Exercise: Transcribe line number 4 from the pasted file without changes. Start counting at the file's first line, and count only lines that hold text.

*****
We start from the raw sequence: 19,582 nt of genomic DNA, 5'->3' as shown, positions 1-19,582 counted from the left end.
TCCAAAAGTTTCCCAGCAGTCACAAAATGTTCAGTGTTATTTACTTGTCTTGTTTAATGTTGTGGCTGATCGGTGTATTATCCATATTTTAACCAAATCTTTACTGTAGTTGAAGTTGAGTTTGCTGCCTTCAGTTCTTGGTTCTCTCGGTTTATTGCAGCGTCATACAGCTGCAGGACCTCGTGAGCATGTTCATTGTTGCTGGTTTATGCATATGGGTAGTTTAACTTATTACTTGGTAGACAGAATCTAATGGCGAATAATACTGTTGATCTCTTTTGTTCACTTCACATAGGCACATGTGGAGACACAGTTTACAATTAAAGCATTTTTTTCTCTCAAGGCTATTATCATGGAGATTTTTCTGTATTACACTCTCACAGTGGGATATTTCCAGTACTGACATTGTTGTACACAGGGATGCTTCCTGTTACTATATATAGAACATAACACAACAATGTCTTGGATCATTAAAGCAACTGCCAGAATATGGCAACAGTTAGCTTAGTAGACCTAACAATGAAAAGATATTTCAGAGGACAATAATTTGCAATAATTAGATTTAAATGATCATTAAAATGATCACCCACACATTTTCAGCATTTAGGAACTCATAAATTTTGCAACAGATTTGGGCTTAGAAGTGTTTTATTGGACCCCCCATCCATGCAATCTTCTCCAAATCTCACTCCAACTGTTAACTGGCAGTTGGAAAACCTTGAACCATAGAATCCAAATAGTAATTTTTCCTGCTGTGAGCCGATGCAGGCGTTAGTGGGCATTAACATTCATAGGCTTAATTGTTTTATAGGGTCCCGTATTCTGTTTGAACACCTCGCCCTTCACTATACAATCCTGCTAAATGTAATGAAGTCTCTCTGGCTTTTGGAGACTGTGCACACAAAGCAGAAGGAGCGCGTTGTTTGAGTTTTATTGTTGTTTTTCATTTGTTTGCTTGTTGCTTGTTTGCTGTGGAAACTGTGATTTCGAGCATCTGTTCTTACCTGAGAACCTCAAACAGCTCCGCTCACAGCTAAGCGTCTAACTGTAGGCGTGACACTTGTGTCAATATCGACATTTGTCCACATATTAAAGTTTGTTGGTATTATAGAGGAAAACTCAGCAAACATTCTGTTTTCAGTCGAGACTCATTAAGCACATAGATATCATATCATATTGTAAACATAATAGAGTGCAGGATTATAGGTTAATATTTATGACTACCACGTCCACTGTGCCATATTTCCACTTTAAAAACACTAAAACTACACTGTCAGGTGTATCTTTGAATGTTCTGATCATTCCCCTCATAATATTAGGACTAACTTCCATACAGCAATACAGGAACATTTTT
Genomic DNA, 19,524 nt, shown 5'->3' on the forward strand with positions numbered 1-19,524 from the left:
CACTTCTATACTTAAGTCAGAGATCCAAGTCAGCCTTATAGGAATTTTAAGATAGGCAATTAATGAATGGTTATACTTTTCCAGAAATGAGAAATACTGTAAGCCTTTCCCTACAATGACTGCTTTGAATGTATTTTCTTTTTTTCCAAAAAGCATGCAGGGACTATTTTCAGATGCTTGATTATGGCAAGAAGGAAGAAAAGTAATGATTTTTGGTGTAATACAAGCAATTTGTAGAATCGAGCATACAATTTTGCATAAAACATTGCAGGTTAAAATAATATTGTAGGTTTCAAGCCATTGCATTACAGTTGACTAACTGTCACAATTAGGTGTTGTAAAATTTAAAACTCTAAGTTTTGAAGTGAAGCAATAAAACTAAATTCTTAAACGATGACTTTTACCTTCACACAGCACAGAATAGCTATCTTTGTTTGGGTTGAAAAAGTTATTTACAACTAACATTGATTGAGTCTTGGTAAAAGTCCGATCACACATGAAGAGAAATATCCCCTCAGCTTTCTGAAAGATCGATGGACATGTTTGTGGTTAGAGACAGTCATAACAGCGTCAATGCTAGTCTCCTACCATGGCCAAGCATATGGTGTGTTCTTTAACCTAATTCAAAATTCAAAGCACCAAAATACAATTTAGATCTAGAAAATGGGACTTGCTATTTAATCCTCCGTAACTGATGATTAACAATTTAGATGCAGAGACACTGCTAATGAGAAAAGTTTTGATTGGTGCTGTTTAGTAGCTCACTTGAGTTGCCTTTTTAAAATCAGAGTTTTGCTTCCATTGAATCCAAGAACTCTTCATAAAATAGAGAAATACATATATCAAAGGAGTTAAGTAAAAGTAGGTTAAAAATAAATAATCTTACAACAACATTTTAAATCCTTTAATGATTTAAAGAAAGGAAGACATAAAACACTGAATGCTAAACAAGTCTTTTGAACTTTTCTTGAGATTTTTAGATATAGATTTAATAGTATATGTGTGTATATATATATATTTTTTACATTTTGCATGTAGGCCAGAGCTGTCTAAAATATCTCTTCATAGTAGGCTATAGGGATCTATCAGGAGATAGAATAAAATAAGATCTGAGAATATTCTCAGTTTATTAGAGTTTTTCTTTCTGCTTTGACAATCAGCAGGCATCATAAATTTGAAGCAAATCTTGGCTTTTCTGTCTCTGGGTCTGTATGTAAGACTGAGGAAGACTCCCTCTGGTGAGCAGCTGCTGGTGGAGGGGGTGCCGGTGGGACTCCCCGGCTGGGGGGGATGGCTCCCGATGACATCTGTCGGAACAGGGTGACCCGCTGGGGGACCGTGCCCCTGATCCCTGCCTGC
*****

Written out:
CACTTCTATACTTAAGTCAGAGATCCAAGTCAGCCTTATAGGAATTTTAAGATAGGCAATTAATGAATGGTTATACTTTTCCAGAAATGAGAAATACTGTAAGCCTTTCCCTACAATGACTGCTTTGAATGTATTTTCTTTTTTTCCAAAAAGCATGCAGGGACTATTTTCAGATGCTTGATTATGGCAAGAAGGAAGAAAAGTAATGATTTTTGGTGTAATACAAGCAATTTGTAGAATCGAGCATACAATTTTGCATAAAACATTGCAGGTTAAAATAATATTGTAGGTTTCAAGCCATTGCATTACAGTTGACTAACTGTCACAATTAGGTGTTGTAAAATTTAAAACTCTAAGTTTTGAAGTGAAGCAATAAAACTAAATTCTTAAACGATGACTTTTACCTTCACACAGCACAGAATAGCTATCTTTGTTTGGGTTGAAAAAGTTATTTACAACTAACATTGATTGAGTCTTGGTAAAAGTCCGATCACACATGAAGAGAAATATCCCCTCAGCTTTCTGAAAGATCGATGGACATGTTTGTGGTTAGAGACAGTCATAACAGCGTCAATGCTAGTCTCCTACCATGGCCAAGCATATGGTGTGTTCTTTAACCTAATTCAAAATTCAAAGCACCAAAATACAATTTAGATCTAGAAAATGGGACTTGCTATTTAATCCTCCGTAACTGATGATTAACAATTTAGATGCAGAGACACTGCTAATGAGAAAAGTTTTGATTGGTGCTGTTTAGTAGCTCACTTGAGTTGCCTTTTTAAAATCAGAGTTTTGCTTCCATTGAATCCAAGAACTCTTCATAAAATAGAGAAATACATATATCAAAGGAGTTAAGTAAAAGTAGGTTAAAAATAAATAATCTTACAACAACATTTTAAATCCTTTAATGATTTAAAGAAAGGAAGACATAAAACACTGAATGCTAAACAAGTCTTTTGAACTTTTCTTGAGATTTTTAGATATAGATTTAATAGTATATGTGTGTATATATATATATTTTTTACATTTTGCATGTAGGCCAGAGCTGTCTAAAATATCTCTTCATAGTAGGCTATAGGGATCTATCAGGAGATAGAATAAAATAAGATCTGAGAATATTCTCAGTTTATTAGAGTTTTTCTTTCTGCTTTGACAATCAGCAGGCATCATAAATTTGAAGCAAATCTTGGCTTTTCTGTCTCTGGGTCTGTATGTAAGACTGAGGAAGACTCCCTCTGGTGAGCAGCTGCTGGTGGAGGGGGTGCCGGTGGGACTCCCCGGCTGGGGGGGATGGCTCCCGATGACATCTGTCGGAACAGGGTGACCCGCTGGGGGACCGTGCCCCTGATCCCTGCCTGC